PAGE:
California Lawsuits Bankrupt America's Biggest Power Company
Pacific Gas and Electric has filed for bankruptcy due to the vast mountain of lawsuits pending against the giant California utility.
PG&E is America’s largest electric utility, according to the Energy Information Administration.
The company cited the volume of lawsuits from fires in 2017 and 2018 in its decision to file for bankruptcy. It faces $7 billion in lawsuits along from the Camp Fire, in which more than 14,000 homes were destroyed, CNN reported.
The bankruptcy filing alters the dynamics of those cases. Lawsuits against PG&E will be shifted to bankruptcy court, The Washington Times reported. Once there, those suing the utility are likely to recover less money, because they will be competing with PG&E’s creditors.
However, as reported by The New York Times, state officials are trying to force the utility to address those claims and also limit and rate increase that could come from a settlement.
“This is a real mess,” said Dan Reicher, formerly a Clinton-era assistant energy secretary. “It comes down to lots of needs: Take care of the fire victims, keep the lights on, ensure progress on climate change and protect ratepayers. That’s at least a partial list.”
The long-awaited filing came even as a federal judge indicted the utility for lax safety systems protecting its power lines.
“Does a judge turn a blind eye and let PG&E continue what you’re doing, let you keep killing people?” District Judge William Alsup said, according to the San Jose Mercury News. “Can’t we have electricity that is delivered safely in this state?”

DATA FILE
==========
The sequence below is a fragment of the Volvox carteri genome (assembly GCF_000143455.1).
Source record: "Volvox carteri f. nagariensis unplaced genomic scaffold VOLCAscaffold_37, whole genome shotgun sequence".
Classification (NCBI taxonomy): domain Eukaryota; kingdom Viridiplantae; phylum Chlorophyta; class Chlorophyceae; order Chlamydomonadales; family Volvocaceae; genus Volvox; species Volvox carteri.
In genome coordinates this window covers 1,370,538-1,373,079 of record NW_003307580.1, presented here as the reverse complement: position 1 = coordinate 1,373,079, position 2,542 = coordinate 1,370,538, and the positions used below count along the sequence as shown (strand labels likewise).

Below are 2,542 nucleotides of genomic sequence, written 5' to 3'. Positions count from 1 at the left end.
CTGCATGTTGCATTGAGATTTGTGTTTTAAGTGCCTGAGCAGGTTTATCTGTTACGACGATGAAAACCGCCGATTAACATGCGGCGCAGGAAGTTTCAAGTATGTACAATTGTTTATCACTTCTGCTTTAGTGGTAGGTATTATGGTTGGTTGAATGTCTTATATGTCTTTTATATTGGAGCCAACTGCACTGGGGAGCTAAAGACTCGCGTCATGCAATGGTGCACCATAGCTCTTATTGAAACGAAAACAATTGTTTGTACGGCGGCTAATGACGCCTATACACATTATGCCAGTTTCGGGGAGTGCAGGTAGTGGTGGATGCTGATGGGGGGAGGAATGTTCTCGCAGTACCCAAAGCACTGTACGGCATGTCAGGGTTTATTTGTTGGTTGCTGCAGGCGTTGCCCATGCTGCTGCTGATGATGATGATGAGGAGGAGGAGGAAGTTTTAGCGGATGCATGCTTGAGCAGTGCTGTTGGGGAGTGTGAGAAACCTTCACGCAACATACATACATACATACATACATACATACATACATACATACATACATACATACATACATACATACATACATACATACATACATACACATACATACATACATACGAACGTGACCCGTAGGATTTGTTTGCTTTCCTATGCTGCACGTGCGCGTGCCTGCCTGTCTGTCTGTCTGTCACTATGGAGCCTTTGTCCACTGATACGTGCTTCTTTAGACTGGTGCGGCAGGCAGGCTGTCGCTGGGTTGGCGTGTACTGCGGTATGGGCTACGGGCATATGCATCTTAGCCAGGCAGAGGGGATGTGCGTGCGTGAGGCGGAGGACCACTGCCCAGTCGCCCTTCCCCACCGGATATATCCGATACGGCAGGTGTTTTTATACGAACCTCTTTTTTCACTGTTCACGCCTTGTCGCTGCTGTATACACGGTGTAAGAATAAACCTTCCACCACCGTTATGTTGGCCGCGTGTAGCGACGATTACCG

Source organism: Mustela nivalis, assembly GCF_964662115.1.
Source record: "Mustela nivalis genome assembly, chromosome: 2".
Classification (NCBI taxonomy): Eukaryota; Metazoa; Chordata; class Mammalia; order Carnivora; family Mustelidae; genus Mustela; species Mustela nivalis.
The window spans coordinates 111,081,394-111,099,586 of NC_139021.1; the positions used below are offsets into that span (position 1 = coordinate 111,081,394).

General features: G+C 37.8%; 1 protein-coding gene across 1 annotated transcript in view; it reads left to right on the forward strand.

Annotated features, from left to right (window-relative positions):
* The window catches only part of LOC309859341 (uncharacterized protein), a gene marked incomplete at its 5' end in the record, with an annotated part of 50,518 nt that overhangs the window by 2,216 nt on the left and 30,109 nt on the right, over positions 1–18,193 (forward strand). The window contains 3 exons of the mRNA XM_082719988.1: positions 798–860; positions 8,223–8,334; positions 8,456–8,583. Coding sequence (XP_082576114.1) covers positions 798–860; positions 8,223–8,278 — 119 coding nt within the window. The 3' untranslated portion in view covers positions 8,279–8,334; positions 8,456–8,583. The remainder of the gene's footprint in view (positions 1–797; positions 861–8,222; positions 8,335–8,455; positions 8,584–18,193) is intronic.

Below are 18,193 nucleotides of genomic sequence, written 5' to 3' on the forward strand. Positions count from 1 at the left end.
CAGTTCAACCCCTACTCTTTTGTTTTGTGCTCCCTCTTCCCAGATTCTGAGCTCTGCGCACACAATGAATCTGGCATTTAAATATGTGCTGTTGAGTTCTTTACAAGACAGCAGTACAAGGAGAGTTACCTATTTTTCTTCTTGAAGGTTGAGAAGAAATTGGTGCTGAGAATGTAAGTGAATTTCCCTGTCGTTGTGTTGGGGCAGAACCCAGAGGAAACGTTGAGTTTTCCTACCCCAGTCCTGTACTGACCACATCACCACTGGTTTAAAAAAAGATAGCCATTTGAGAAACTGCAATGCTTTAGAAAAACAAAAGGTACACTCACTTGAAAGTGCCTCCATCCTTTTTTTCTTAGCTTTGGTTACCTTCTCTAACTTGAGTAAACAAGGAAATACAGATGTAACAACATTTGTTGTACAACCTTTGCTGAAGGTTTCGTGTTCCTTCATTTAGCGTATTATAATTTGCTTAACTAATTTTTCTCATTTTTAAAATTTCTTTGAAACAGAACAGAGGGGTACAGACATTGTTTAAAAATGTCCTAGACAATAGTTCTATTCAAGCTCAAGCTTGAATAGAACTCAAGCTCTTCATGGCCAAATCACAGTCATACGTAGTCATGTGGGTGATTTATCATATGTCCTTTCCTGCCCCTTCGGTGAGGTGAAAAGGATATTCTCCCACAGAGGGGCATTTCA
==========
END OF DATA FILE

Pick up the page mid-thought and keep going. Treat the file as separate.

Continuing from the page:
Alsup said PG&E has violated its probation in a 2010 gas explosion, and said he believes its safety policies are linked to deadly Northern California wildfires.
Alsup likened the utility to a drug dealer on probation who commits a different crime than the one for which he is on probation.
“You’ve got to be on your absolute best behavior — no more crimes,” Alsup warned.
Although state fire investigators have cleared PG&E of blame in one deadly fire, Alsup noted that in 17 others, PG&E equipment was linked to the blazes.
“Those fires killed 22 people, burned alive in their cars and homes,” Alsup said. “There is one clear pattern here: PG&E is starting these fires. Global warming is not starting these fires.”
Alsup is demanding the PG&E make safety changes.
“In two years, 3 percent of California burned up,” Alsup said. “Think about that. Three percent of the whole state burned up. We cannot continue to sustain these kinds of catastrophic injuries to the state, death and destruction. PG&E is not the only source of these fires, but it is a source and to most of us it’s unthinkable that a public utility is causing that type of damage.”
Adding to the sense of outrage is a report in the San Francisco Chronicle that PG&E is getting ready to pay out $130 million in 2018 in bonuses to its managers.
“That is the height of chutzpah,” said Consumer Watchdog president Jamie Court.“It’s worse than a bad look. It’s immoral.”
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